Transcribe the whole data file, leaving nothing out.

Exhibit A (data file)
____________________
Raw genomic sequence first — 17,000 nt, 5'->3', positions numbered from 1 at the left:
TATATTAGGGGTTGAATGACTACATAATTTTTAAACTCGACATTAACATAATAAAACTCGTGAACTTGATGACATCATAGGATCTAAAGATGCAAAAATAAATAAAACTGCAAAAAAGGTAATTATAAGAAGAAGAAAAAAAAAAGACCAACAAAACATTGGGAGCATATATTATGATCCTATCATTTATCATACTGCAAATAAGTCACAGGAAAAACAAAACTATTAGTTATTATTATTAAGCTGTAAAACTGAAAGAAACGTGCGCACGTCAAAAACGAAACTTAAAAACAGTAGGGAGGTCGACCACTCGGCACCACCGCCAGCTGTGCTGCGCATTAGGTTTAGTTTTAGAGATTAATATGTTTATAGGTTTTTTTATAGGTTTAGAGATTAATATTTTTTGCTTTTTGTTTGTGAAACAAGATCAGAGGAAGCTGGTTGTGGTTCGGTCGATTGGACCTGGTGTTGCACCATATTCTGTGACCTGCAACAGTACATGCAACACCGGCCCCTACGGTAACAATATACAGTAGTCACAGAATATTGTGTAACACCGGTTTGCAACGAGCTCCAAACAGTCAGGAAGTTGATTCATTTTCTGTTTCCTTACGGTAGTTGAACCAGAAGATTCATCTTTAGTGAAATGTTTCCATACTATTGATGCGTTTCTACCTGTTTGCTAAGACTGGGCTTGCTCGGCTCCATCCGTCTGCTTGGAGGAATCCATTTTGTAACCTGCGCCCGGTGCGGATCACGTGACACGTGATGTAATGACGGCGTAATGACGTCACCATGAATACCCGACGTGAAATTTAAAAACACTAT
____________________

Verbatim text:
Raw genomic sequence first — 17,000 nt, 5'->3', positions numbered from 1 at the left:
TATATTAGGGGTTGAATGACTACATAATTTTTAAACTCGACATTAACATAATAAAACTCGTGAACTTGATGACATCATAGGATCTAAAGATGCAAAAATAAATAAAACTGCAAAAAAGGTAATTATAAGAAGAAGAAAAAAAAAAGACCAACAAAACATTGGGAGCATATATTATGATCCTATCATTTATCATACTGCAAATAAGTCACAGGAAAAACAAAACTATTAGTTATTATTATTAAGCTGTAAAACTGAAAGAAACGTGCGCACGTCAAAAACGAAACTTAAAAACAGTAGGGAGGTCGACCACTCGGCACCACCGCCAGCTGTGCTGCGCATTAGGTTTAGTTTTAGAGATTAATATGTTTATAGGTTTTTTTATAGGTTTAGAGATTAATATTTTTTGCTTTTTGTTTGTGAAACAAGATCAGAGGAAGCTGGTTGTGGTTCGGTCGATTGGACCTGGTGTTGCACCATATTCTGTGACCTGCAACAGTACATGCAACACCGGCCCCTACGGTAACAATATACAGTAGTCACAGAATATTGTGTAACACCGGTTTGCAACGAGCTCCAAACAGTCAGGAAGTTGATTCATTTTCTGTTTCCTTACGGTAGTTGAACCAGAAGATTCATCTTTAGTGAAATGTTTCCATACTATTGATGCGTTTCTACCTGTTTGCTAAGACTGGGCTTGCTCGGCTCCATCCGTCTGCTTGGAGGAATCCATTTTGTAACCTGCGCCCGGTGCGGATCACGTGACACGTGATGTAATGACGGCGTAATGACGTCACCATGAATACCCGACGTGAAATTTAAAAACACTAT